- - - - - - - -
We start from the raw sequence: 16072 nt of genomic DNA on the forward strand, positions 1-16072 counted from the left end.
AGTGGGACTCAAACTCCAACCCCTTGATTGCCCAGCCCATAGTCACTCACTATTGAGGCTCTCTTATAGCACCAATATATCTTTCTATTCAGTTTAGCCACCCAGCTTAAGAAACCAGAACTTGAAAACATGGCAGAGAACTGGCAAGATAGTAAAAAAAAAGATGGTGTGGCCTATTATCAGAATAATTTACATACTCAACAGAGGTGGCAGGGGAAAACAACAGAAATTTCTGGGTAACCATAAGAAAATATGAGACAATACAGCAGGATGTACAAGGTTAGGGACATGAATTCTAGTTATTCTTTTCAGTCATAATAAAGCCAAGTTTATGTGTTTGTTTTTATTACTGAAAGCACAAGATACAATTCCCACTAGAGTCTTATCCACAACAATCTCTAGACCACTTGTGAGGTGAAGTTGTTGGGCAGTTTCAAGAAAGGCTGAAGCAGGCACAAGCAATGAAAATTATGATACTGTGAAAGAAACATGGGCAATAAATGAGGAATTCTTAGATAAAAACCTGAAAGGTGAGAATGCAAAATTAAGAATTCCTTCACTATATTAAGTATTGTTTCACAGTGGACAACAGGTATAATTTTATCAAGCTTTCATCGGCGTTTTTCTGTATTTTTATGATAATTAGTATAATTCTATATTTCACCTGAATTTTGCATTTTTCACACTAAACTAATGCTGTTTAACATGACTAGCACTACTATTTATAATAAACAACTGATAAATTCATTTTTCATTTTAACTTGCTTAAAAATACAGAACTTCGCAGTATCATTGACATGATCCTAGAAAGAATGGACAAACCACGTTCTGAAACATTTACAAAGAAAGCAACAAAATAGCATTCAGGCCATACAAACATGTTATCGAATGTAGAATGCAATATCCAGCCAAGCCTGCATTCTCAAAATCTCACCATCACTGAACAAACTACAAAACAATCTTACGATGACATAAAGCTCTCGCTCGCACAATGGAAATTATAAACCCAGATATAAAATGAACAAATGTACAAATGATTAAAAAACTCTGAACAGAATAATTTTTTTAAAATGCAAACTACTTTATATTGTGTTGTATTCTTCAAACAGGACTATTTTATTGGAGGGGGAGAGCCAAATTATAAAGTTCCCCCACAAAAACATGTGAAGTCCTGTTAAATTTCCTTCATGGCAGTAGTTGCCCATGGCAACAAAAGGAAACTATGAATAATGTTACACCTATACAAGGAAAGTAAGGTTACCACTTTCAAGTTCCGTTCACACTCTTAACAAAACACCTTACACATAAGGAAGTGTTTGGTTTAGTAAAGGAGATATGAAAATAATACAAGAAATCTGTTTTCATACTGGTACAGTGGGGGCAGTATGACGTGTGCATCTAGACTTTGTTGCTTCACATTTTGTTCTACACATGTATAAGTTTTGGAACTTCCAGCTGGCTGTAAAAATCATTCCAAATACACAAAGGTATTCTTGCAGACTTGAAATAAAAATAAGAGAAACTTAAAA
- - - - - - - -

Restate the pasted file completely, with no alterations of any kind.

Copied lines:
We start from the raw sequence: 16072 nt of genomic DNA on the forward strand, positions 1-16072 counted from the left end.
AGTGGGACTCAAACTCCAACCCCTTGATTGCCCAGCCCATAGTCACTCACTATTGAGGCTCTCTTATAGCACCAATATATCTTTCTATTCAGTTTAGCCACCCAGCTTAAGAAACCAGAACTTGAAAACATGGCAGAGAACTGGCAAGATAGTAAAAAAAAAGATGGTGTGGCCTATTATCAGAATAATTTACATACTCAACAGAGGTGGCAGGGGAAAACAACAGAAATTTCTGGGTAACCATAAGAAAATATGAGACAATACAGCAGGATGTACAAGGTTAGGGACATGAATTCTAGTTATTCTTTTCAGTCATAATAAAGCCAAGTTTATGTGTTTGTTTTTATTACTGAAAGCACAAGATACAATTCCCACTAGAGTCTTATCCACAACAATCTCTAGACCACTTGTGAGGTGAAGTTGTTGGGCAGTTTCAAGAAAGGCTGAAGCAGGCACAAGCAATGAAAATTATGATACTGTGAAAGAAACATGGGCAATAAATGAGGAATTCTTAGATAAAAACCTGAAAGGTGAGAATGCAAAATTAAGAATTCCTTCACTATATTAAGTATTGTTTCACAGTGGACAACAGGTATAATTTTATCAAGCTTTCATCGGCGTTTTTCTGTATTTTTATGATAATTAGTATAATTCTATATTTCACCTGAATTTTGCATTTTTCACACTAAACTAATGCTGTTTAACATGACTAGCACTACTATTTATAATAAACAACTGATAAATTCATTTTTCATTTTAACTTGCTTAAAAATACAGAACTTCGCAGTATCATTGACATGATCCTAGAAAGAATGGACAAACCACGTTCTGAAACATTTACAAAGAAAGCAACAAAATAGCATTCAGGCCATACAAACATGTTATCGAATGTAGAATGCAATATCCAGCCAAGCCTGCATTCTCAAAATCTCACCATCACTGAACAAACTACAAAACAATCTTACGATGACATAAAGCTCTCGCTCGCACAATGGAAATTATAAACCCAGATATAAAATGAACAAATGTACAAATGATTAAAAAACTCTGAACAGAATAATTTTTTTAAAATGCAAACTACTTTATATTGTGTTGTATTCTTCAAACAGGACTATTTTATTGGAGGGGGAGAGCCAAATTATAAAGTTCCCCCACAAAAACATGTGAAGTCCTGTTAAATTTCCTTCATGGCAGTAGTTGCCCATGGCAACAAAAGGAAACTATGAATAATGTTACACCTATACAAGGAAAGTAAGGTTACCACTTTCAAGTTCCGTTCACACTCTTAACAAAACACCTTACACATAAGGAAGTGTTTGGTTTAGTAAAGGAGATATGAAAATAATACAAGAAATCTGTTTTCATACTGGTACAGTGGGGGCAGTATGACGTGTGCATCTAGACTTTGTTGCTTCACATTTTGTTCTACACATGTATAAGTTTTGGAACTTCCAGCTGGCTGTAAAAATCATTCCAAATACACAAAGGTATTCTTGCAGACTTGAAATAAAAATAAGAGAAACTTAAAA